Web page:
This post originally appeared December 6, 2010 on BetterProjects.net
A post this morning on the seilevel.com blog regarding how to deal with teams that resist change got me to thinking about how to deal with individual team members with performance problems. To me, resisting change is a performance problem, especially in projects, because projects are all about bringing change in an orderly and structured fashion. Having a team member who actively (or even passively) resists change can be extremely counterproductive for an otherwise high-performing group.
A lot of the advice in the blog post can apply to individual team members as well as entire teams, but I’d like to toss in my opinion on what has worked for me in the past. This isn’t meant in any way to be an exhaustive treatment of the subject, but something to spark your own ideas.
First, be timely in your recognition of the problem. The longer you wait to deal with the employee’s bad behavior, the more difficult it will be to change those behavior patterns. Yes, employees often know when they’re not being effective in their job and many will self-correct given a bit of time, but in fast moving projects we don’t always have the time to allow that employee to figure it out on their own. Waiting for their yearly performance assessment is a very bad way to spring on an employee that they’re not performing up to your expectations. They should know long before then that they need to improve.
Second, be clear and concise with your feedback. The language you use should leave no room for ambiguity and should be said in as few words as possible. Adding flowery language in order to take away some of the sting of the conversation is actually counterproductive in most cases as you’re undermining your own arguments with your employee.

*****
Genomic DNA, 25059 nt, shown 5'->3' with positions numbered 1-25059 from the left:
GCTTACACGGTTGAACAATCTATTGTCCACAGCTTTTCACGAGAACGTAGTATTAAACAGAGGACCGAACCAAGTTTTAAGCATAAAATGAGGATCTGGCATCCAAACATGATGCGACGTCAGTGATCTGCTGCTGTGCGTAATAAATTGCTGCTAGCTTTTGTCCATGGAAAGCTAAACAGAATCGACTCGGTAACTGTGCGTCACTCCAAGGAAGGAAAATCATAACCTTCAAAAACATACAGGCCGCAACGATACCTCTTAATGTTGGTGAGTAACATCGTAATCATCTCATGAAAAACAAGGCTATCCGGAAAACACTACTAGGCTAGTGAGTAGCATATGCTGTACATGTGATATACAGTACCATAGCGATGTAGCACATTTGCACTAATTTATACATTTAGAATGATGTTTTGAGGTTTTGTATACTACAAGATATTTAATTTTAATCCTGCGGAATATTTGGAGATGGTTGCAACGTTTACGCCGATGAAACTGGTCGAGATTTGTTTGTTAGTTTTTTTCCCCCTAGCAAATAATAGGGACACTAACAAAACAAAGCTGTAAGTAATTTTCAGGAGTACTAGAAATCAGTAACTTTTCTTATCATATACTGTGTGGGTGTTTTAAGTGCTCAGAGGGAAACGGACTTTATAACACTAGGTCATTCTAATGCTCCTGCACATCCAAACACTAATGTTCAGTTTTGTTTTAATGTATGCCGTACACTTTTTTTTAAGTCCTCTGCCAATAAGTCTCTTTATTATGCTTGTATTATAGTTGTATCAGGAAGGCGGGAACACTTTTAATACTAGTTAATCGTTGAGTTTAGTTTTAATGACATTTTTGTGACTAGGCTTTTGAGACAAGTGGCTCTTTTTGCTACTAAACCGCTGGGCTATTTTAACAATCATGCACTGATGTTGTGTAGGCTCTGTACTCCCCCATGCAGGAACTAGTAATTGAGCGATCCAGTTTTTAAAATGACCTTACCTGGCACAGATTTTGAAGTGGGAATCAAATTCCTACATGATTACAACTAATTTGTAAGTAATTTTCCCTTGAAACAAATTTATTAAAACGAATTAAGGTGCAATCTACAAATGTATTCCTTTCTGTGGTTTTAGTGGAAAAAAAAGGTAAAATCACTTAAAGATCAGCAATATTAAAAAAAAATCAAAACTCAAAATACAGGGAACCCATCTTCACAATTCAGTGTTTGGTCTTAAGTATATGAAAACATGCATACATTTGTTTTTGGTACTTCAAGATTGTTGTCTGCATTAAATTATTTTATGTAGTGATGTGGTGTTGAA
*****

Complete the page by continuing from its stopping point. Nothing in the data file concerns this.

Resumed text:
Third, make it actionable. If you have a business analyst whose primary role is to perform solution validation and assessment activities, then bringing up their lack of development in enterprise analysis activities is probably not going to work out well for either of you. Make sure that whatever actions you want the employee to take is something that fits within their responsibilities.
Fourth, know what success looks like.Does an improvement that cuts down service request processing time by 50% make sense? What impact would such a change have on quality? Define success criteria and determine how these measures will be collected. Make sure that the success criteria drive the behavior you want, without compromising good behaviors the employee already has.
Fifth, agree on a plan of action. Sometimes the plan of action is dictated by the manager, but sometimes it is a collaborative effort between the employee and yourself. Regardless of who creates the plan, both the employee and yourself must agree to it for it to be effective. If the employee disagrees with the plan, they are likely to resist the actions it contains and unlikely to meet its goals.
Lastly, follow up regularly and include performance improvement milestones in your plan. Most importantly, make sure that you do the performance evaluations when you scheduled to do them. Review your action plan, step by step and see how the employee measures up to the success criteria that were defined. Focus on areas the employee is succeeding and where they need to improve more quickly. Adjust for any unexpected items that have happened, such as changes to the project schedule or non-work issues in the employee’s life.
What other advice do you have for those of us who manage people along with projects? What have you found successful in helping employees improve their performance
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